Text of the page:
She worked as a librarian in Petone, the School Library Service in Christchurch, and in 1976 was appointed Children's Librarian at Canterbury Public Library. During this time many of her stories were published in the New Zealand Department of Education School Journal and her first book saw her become known internationally.[6] A Lion in the Meadow was a School Journal story from 1965. It was published in 1969 by J.M. Dent in the U.K. and Franklin Watts in the U.S., as a large-format picture book illustrated by Jenny Williams.[9] Also in 1969, William Heinemann Ltd and Watts published another large-format picture book, The Dragon of an Ordinary Family with illustrations by Helen Oxenbury, who won the Greenaway Medal from the British librarians recognising the year's best illustrated children's book. There were three others in that same year.[b]

Mahy wrote several fantasy novels, including The Haunting and The Changeover.[10]

Mahy became a full-time writer in 1980 and went on to win numerous book awards and honours for her contributions to New Zealand and to children's literature. One was an honorary Doctor of Letters from the University of Canterbury.[11] In 1985 she established the Margaret Mahy Fees Scholarship at the University of Canterbury.[12]

For her contributions to children's literature she was made a member of the Order of New Zealand. The Margaret Mahy Medal Award was established by the New Zealand Children's Book Foundation in 1991 to provide recognition of excellence in children's literature, publishing and literacy in New Zealand. In March 2009 she was commemorated as one of the Twelve Local Heroes and a bronze bust of her was unveiled outside the Christchurch Arts Centre.[13]

In 2010 the adaptation of her book Kaitangata Twitch as a television series aired on Maori Television. Directed by Yvonne Mackay and produced by The Production Shed.TV, the series includes a cameo appearance by Margaret Mahy in a library scene.[14]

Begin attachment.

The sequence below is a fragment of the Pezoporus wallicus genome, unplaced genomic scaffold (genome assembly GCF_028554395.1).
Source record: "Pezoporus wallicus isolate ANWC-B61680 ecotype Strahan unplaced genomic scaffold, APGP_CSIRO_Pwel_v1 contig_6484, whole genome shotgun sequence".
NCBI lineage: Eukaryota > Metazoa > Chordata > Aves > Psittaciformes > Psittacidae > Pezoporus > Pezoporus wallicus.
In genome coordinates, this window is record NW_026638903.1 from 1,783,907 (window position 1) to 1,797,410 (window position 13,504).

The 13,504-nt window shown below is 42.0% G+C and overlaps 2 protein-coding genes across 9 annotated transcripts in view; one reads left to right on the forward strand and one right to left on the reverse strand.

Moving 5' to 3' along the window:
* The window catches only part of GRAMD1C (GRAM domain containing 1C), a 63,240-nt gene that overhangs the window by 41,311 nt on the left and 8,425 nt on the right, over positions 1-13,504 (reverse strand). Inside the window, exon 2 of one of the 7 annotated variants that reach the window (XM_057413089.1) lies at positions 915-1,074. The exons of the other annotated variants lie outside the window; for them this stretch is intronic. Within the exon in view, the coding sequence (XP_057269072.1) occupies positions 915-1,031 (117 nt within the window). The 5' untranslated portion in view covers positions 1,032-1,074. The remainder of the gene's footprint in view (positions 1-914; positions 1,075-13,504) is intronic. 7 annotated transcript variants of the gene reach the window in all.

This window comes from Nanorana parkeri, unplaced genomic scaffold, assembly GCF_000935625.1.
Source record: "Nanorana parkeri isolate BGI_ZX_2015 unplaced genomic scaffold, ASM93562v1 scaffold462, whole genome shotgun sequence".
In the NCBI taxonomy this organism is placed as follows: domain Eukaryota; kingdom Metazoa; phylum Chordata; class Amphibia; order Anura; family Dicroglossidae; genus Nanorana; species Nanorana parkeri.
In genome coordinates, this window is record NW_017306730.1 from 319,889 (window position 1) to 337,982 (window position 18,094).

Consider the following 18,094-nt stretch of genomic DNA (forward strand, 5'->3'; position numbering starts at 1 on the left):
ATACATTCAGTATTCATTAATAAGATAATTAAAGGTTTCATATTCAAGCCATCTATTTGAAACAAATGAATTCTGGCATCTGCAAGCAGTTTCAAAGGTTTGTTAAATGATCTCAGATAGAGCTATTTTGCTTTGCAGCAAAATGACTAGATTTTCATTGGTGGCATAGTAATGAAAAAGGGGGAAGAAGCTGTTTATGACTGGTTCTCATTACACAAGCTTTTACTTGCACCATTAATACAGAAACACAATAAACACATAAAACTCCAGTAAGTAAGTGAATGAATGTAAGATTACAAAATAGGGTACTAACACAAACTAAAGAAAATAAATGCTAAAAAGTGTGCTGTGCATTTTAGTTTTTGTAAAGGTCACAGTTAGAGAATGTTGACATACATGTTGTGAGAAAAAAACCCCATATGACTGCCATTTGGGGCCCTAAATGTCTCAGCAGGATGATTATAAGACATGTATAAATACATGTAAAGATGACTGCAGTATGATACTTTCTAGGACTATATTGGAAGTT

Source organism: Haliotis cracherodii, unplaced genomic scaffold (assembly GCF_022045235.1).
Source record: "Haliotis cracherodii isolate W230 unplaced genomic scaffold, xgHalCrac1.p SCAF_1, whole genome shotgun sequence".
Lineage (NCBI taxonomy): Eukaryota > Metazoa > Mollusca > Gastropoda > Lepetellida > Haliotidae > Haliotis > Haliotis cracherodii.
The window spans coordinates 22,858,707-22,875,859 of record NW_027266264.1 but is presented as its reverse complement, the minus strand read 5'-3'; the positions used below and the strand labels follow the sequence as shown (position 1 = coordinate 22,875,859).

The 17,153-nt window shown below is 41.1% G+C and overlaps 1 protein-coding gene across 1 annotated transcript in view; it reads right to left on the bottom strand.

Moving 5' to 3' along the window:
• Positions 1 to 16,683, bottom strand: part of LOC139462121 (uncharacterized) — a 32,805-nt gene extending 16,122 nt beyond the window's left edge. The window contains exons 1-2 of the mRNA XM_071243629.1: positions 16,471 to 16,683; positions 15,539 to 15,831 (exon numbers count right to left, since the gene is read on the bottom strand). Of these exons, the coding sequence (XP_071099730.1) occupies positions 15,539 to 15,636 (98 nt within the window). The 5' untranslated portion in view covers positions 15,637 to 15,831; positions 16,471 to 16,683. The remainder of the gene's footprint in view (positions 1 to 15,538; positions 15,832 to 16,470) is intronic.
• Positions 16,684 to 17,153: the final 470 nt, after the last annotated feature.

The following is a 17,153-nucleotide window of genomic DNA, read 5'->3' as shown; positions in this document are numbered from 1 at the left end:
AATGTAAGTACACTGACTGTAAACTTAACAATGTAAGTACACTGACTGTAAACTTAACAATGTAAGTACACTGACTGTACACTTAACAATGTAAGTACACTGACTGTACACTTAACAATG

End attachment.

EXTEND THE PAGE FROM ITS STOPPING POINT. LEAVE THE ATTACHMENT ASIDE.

Works[edit]

Mahy wrote more than 100 picture books, 40 novels and 20 collections of short stories.[15]

Awards[edit]

Mahy and her winning book The Moon & Farmer McPhee at the 2011 New Zealand Post Children's Book Awards

The biennial Hans Christian Andersen Award conferred by the International Board on Books for Young People is the highest recognition available to a writer or illustrator of children's books. Mahy received the writing award in 2006.[1][2] Jury president Jeffrey Garrett wrote in the press release:

In awarding the 2006 Hans Christian Andersen Medal for Writing to Margaret Mahy, the jury has recognized one of the world's most original re-inventors of language. Mahy's language is rich in poetic imagery, magic, and supernatural elements. Her oeuvre provides a vast, numinous, but intensely personal metaphorical arena for the expression and experience of childhood and adolescence. Equally important, however, are her rhymes and poems for children. Mahy's works are known to children and young adults all over the world.[16]